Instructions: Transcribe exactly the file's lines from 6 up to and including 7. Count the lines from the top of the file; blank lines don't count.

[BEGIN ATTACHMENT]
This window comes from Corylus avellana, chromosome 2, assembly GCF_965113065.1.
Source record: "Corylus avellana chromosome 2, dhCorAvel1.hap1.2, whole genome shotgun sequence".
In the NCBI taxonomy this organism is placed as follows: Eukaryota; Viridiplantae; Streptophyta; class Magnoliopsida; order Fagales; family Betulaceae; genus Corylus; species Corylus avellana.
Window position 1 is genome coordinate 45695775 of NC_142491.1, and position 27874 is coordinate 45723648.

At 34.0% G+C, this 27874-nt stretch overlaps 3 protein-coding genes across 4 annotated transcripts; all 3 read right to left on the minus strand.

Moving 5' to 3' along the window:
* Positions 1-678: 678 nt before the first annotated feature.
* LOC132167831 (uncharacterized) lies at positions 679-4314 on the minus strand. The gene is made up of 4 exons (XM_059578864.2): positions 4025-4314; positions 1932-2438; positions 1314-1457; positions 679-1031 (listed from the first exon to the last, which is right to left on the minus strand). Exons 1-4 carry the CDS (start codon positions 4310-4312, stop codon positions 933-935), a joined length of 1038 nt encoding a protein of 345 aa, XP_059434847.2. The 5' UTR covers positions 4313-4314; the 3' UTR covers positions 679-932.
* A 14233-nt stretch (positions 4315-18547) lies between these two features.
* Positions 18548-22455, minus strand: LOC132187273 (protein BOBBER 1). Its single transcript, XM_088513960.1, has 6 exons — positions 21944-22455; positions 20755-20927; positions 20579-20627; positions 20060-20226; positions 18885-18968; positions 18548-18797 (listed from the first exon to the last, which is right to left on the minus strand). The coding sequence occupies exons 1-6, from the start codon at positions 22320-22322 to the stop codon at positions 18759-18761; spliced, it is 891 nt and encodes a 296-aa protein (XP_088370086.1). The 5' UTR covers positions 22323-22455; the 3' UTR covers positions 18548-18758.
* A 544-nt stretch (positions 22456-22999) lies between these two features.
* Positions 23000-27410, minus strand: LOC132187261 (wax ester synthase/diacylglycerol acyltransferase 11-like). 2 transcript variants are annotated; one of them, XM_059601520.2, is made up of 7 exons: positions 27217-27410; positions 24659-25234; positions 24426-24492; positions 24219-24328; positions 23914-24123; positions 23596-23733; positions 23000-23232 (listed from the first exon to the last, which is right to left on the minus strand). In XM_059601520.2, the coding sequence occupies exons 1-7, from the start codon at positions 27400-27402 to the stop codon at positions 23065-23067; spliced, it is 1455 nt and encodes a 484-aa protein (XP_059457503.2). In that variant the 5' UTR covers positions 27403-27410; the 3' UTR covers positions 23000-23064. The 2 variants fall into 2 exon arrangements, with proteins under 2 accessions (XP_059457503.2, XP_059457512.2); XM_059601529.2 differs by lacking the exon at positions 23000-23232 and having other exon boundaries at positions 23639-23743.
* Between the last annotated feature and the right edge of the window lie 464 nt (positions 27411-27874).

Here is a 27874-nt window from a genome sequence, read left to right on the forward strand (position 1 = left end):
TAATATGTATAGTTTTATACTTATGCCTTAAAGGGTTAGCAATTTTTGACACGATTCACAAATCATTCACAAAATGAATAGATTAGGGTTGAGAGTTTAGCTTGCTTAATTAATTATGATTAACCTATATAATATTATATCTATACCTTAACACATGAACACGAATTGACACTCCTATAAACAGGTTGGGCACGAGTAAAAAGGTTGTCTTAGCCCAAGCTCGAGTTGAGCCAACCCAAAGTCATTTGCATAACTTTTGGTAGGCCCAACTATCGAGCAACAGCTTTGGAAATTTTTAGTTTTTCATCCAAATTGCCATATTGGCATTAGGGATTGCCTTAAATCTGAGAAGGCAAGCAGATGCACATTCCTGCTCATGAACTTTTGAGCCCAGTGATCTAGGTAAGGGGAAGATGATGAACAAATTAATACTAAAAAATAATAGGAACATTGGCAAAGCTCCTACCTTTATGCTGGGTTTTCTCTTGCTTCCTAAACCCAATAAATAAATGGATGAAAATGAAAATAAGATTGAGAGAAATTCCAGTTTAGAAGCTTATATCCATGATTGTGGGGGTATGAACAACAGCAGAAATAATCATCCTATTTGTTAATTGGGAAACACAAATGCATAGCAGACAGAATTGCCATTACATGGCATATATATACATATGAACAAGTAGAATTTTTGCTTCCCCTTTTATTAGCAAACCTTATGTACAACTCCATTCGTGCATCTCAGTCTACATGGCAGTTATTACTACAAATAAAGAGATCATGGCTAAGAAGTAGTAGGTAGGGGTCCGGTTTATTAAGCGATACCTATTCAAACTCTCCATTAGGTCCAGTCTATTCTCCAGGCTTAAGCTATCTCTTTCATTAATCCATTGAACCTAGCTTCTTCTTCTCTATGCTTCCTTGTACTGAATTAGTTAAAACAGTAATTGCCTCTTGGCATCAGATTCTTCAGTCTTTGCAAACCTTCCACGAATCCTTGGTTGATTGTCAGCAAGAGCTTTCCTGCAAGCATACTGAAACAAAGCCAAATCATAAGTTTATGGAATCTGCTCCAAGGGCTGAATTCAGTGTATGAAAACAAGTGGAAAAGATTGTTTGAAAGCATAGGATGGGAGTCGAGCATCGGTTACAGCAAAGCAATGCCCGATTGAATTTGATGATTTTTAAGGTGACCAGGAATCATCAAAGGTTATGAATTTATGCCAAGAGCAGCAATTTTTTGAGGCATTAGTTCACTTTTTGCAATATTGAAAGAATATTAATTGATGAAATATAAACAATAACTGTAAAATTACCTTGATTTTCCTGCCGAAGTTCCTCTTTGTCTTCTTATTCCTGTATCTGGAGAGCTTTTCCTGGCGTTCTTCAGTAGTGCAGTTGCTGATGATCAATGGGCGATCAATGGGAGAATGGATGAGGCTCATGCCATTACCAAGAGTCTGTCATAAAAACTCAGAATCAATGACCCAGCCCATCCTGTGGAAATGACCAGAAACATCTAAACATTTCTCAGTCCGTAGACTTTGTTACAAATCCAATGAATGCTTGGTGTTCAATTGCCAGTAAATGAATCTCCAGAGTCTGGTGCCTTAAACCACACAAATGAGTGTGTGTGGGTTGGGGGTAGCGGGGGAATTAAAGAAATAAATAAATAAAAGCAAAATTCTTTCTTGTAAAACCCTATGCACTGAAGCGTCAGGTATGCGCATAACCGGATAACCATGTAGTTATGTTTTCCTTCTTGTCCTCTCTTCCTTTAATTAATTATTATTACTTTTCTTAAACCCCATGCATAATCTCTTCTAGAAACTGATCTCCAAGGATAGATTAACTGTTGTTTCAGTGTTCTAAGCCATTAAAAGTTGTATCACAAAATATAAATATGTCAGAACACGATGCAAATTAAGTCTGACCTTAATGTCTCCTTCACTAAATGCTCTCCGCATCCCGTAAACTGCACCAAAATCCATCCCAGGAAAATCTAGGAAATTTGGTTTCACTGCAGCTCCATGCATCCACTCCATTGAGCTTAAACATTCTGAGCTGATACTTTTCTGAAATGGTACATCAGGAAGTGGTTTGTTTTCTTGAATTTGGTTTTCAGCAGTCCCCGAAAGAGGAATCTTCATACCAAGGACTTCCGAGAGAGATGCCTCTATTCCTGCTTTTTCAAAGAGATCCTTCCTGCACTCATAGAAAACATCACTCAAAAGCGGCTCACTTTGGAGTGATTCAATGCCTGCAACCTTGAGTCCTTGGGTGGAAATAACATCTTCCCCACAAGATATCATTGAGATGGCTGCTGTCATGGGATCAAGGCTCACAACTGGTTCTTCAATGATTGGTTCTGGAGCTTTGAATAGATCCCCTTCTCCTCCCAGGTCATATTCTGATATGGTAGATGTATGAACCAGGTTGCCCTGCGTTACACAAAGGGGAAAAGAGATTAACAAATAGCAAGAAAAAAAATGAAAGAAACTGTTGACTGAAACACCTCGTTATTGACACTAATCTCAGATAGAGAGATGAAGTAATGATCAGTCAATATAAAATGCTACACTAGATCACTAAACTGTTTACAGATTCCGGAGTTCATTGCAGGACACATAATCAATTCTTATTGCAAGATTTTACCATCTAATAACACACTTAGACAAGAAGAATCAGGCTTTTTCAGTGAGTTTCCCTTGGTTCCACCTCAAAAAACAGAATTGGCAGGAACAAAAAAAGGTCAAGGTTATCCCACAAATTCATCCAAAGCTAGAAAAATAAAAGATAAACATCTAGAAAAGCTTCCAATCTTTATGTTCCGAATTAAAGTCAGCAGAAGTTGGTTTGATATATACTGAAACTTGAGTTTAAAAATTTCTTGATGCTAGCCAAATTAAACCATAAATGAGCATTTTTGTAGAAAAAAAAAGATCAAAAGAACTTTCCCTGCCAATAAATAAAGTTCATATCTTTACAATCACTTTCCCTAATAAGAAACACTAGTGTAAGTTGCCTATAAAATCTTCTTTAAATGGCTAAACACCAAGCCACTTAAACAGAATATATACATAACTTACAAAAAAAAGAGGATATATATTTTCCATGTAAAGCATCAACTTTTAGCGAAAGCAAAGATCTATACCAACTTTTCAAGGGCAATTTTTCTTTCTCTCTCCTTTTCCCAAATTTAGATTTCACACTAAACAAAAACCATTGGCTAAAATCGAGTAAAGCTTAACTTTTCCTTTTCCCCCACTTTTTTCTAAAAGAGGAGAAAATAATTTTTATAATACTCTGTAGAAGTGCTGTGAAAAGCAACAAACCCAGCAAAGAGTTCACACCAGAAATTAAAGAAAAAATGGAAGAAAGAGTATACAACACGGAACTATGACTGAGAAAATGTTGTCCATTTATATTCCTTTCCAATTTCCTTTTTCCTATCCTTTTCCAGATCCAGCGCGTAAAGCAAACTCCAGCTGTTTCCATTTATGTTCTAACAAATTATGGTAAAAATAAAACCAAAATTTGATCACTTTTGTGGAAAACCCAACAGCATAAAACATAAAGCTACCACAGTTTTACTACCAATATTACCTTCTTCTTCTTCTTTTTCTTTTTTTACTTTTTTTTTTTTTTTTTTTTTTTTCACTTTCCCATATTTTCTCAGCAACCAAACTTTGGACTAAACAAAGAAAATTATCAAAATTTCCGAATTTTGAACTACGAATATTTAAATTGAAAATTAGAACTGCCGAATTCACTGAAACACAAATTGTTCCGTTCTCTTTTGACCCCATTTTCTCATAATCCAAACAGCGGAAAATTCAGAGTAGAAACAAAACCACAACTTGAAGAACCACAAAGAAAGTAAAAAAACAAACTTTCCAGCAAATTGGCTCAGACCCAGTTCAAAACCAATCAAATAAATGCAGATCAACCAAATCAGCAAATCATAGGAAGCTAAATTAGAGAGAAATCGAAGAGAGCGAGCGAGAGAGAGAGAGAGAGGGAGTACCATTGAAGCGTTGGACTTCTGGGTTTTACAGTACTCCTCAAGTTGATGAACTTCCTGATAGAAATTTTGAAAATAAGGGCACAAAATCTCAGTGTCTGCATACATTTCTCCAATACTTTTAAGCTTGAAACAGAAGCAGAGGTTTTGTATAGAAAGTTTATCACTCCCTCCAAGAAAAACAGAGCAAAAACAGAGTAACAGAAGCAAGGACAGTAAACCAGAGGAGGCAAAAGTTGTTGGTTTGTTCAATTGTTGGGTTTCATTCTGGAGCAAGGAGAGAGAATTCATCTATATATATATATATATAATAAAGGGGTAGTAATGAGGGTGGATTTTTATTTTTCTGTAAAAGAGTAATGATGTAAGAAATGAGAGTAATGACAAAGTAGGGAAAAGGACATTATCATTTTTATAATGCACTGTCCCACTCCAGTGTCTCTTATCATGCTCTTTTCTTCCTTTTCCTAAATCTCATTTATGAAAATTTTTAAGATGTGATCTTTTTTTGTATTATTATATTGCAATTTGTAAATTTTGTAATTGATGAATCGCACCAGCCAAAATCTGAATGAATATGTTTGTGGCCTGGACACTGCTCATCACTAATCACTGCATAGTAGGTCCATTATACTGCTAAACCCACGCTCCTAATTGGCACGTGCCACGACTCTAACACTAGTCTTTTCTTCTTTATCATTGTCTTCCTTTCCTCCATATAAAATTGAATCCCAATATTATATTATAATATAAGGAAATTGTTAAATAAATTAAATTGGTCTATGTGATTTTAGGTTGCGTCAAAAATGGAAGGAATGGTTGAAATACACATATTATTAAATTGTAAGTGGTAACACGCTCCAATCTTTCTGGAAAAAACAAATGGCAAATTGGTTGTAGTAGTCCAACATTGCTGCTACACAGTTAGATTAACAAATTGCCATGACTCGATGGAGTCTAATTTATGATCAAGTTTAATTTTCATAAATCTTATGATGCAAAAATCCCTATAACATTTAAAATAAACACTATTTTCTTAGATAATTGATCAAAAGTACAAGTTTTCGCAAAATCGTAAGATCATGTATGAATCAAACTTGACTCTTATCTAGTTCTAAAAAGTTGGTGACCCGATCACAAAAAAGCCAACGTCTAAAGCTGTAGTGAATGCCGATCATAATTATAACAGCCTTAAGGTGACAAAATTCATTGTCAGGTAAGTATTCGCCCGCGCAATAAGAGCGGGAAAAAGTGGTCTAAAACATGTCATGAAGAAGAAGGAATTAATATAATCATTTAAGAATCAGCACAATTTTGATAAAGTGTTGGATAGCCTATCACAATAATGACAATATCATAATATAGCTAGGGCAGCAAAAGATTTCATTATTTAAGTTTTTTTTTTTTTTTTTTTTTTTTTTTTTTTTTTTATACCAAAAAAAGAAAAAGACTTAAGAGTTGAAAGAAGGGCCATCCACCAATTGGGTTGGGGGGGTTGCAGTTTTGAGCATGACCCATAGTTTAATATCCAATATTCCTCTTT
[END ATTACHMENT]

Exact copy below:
Moving 5' to 3' along the window:
* Positions 1-678: 678 nt before the first annotated feature.